[i] Building on exceptional AMD product dependability, identifying manufacturing variability and sourcing AMD PRO products from wafers with the highest yields ensures fewer defective parts and commercial-grade quality for AMD PRO products.

Several years ago Michael E. Porter and Mark R. Kramer published a paper in the Harvard Business Review called “Creating Shared Value.” [i]  They challenged business leaders to rethink corporate social responsibility (CSR) using the concept of “shared value.”  Stated simply, consider “policies and operating practices that enhance the competitiveness of a company while simultaneously advancing the economic and social conditions in the communities in which it operates.” Think more broadly than only philanthropy, social responsibility or even, sustainability, they urged.

 

It’s inspiring to think that business objectives and community success can be mutually supportive. In a large company we’re often moving within organizational charts, business reviews, cost centers and more.  And in many days, decisions are made under time and resource pressure, leaving less time to reflect on the world around us. So, it’s fair to ask, “How can I contribute to my company while contributing to society?” This is the essence of the shared value approach.   

 

One example of where AMD may have aligned success with the needs of society is the company’s “25 by 20 initiative”, or “25x20.”  AMD’s 25x20 goal aims to dramatically improve the energy efficiency of its mobile microprocessors 25 times by year 2020, from a 2014 baseline.[ii]  While energy efficiency had been an integral part of AMD’s design process for some time, the 25x20 goal signaled a new and ambitious target to both improve our products and, through reducing electricity use, improve the environment. Achieving the goal means that in 2020, an AMD-powered laptop computer could accomplish a task in one-fifth the time as one produced in 2014, while on average consuming less than one-fifth the power.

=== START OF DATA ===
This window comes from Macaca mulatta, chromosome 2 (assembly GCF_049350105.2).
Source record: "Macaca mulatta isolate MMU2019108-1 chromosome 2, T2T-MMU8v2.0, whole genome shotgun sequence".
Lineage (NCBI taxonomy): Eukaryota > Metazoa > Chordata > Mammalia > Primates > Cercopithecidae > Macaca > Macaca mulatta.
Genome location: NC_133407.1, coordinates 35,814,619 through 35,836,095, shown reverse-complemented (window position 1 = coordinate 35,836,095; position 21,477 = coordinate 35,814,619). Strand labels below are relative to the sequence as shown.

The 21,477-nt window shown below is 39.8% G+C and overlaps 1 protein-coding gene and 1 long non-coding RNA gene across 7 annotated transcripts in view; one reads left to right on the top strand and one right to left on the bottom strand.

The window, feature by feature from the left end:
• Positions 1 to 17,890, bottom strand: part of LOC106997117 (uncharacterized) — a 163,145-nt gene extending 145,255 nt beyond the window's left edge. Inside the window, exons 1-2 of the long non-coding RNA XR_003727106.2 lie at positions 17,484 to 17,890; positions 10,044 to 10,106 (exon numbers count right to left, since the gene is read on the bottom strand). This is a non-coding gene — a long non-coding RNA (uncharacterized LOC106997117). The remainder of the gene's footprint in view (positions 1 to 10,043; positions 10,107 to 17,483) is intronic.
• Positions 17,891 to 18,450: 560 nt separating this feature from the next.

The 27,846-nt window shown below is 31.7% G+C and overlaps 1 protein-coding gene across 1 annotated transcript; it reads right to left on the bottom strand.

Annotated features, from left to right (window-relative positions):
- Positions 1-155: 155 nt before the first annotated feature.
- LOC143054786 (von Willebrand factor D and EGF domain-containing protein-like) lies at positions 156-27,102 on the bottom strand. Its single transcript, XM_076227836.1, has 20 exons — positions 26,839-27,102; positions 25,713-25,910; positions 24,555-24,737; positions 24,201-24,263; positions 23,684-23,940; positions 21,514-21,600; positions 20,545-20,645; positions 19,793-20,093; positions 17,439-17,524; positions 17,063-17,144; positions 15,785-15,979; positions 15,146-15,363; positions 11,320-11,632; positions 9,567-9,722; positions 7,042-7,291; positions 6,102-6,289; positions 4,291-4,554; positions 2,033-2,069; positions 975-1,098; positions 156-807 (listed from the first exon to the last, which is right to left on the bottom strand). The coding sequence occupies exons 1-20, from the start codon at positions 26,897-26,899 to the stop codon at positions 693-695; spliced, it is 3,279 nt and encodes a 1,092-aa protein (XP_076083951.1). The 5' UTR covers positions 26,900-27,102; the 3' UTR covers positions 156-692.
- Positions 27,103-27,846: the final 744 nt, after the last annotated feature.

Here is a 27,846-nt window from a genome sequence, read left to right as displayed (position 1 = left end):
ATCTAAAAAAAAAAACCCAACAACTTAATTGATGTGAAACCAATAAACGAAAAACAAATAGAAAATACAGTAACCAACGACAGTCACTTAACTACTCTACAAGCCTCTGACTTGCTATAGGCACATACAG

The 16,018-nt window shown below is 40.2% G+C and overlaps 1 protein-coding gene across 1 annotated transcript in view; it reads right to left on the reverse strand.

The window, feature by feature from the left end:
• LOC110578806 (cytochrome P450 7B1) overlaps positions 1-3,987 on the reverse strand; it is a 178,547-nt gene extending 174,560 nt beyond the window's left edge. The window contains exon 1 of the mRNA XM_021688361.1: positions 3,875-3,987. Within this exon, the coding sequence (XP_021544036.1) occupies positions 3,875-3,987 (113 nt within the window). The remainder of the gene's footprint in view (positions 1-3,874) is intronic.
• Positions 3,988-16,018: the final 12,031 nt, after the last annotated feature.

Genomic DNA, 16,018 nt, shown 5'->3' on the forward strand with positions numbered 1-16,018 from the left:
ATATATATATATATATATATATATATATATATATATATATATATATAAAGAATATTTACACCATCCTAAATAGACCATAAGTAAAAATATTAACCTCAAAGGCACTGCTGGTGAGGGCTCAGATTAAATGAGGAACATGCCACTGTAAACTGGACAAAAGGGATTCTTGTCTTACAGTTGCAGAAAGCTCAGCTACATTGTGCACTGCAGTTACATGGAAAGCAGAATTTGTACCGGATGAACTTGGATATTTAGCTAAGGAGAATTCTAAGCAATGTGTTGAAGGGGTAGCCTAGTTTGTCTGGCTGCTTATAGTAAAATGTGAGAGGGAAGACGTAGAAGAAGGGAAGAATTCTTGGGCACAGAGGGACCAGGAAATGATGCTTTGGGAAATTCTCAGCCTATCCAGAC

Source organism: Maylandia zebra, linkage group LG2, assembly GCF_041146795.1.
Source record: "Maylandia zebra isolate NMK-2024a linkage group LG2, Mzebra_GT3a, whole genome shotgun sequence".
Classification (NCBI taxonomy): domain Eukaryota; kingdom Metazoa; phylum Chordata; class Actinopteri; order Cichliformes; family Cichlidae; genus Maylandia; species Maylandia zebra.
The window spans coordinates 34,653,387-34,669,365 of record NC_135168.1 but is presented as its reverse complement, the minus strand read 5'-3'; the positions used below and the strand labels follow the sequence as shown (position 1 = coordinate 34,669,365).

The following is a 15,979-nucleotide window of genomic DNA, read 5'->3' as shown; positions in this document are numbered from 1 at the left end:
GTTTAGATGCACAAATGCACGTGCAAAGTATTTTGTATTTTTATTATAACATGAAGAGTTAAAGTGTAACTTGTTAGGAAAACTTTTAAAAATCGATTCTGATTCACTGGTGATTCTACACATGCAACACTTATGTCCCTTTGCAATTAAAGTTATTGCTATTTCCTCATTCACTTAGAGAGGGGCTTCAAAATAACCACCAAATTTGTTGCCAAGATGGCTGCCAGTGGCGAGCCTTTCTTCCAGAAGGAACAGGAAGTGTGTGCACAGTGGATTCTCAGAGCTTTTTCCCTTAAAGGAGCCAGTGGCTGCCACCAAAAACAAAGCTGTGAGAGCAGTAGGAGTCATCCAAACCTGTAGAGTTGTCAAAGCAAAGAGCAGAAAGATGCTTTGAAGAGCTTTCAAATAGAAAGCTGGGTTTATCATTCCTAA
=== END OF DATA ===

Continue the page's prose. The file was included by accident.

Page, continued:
In arriving at the goal, an internal team spent many hours assessing market demands, testing methodology with Stanford University Professor Dr. Jonathan Koomey, and frankly, debating the risk of embracing such a bold, public goal when we did not have all the information for assured success.